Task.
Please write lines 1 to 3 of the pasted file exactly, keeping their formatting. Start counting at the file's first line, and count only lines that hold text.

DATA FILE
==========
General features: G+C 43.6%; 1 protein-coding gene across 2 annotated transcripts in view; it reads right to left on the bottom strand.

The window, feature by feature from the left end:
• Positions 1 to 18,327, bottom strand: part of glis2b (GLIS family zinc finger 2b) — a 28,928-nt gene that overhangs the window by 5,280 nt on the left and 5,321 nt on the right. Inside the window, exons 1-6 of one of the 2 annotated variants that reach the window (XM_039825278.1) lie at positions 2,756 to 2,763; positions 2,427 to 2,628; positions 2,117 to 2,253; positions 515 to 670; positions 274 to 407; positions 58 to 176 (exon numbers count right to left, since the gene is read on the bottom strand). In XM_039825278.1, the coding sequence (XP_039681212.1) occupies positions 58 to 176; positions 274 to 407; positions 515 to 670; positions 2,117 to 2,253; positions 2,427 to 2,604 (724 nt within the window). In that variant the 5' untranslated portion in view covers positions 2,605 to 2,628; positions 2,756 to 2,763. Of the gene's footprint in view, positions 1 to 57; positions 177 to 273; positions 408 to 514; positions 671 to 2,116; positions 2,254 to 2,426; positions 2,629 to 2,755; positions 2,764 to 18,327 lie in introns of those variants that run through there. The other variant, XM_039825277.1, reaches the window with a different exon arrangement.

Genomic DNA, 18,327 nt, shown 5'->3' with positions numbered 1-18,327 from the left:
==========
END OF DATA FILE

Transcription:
General features: G+C 43.6%; 1 protein-coding gene across 2 annotated transcripts in view; it reads right to left on the bottom strand.

The window, feature by feature from the left end:
• Positions 1 to 18,327, bottom strand: part of glis2b (GLIS family zinc finger 2b) — a 28,928-nt gene that overhangs the window by 5,280 nt on the left and 5,321 nt on the right. Inside the window, exons 1-6 of one of the 2 annotated variants that reach the window (XM_039825278.1) lie at positions 2,756 to 2,763; positions 2,427 to 2,628; positions 2,117 to 2,253; positions 515 to 670; positions 274 to 407; positions 58 to 176 (exon numbers count right to left, since the gene is read on the bottom strand). In XM_039825278.1, the coding sequence (XP_039681212.1) occupies positions 58 to 176; positions 274 to 407; positions 515 to 670; positions 2,117 to 2,253; positions 2,427 to 2,604 (724 nt within the window). In that variant the 5' untranslated portion in view covers positions 2,605 to 2,628; positions 2,756 to 2,763. Of the gene's footprint in view, positions 1 to 57; positions 177 to 273; positions 408 to 514; positions 671 to 2,116; positions 2,254 to 2,426; positions 2,629 to 2,755; positions 2,764 to 18,327 lie in introns of those variants that run through there. The other variant, XM_039825277.1, reaches the window with a different exon arrangement.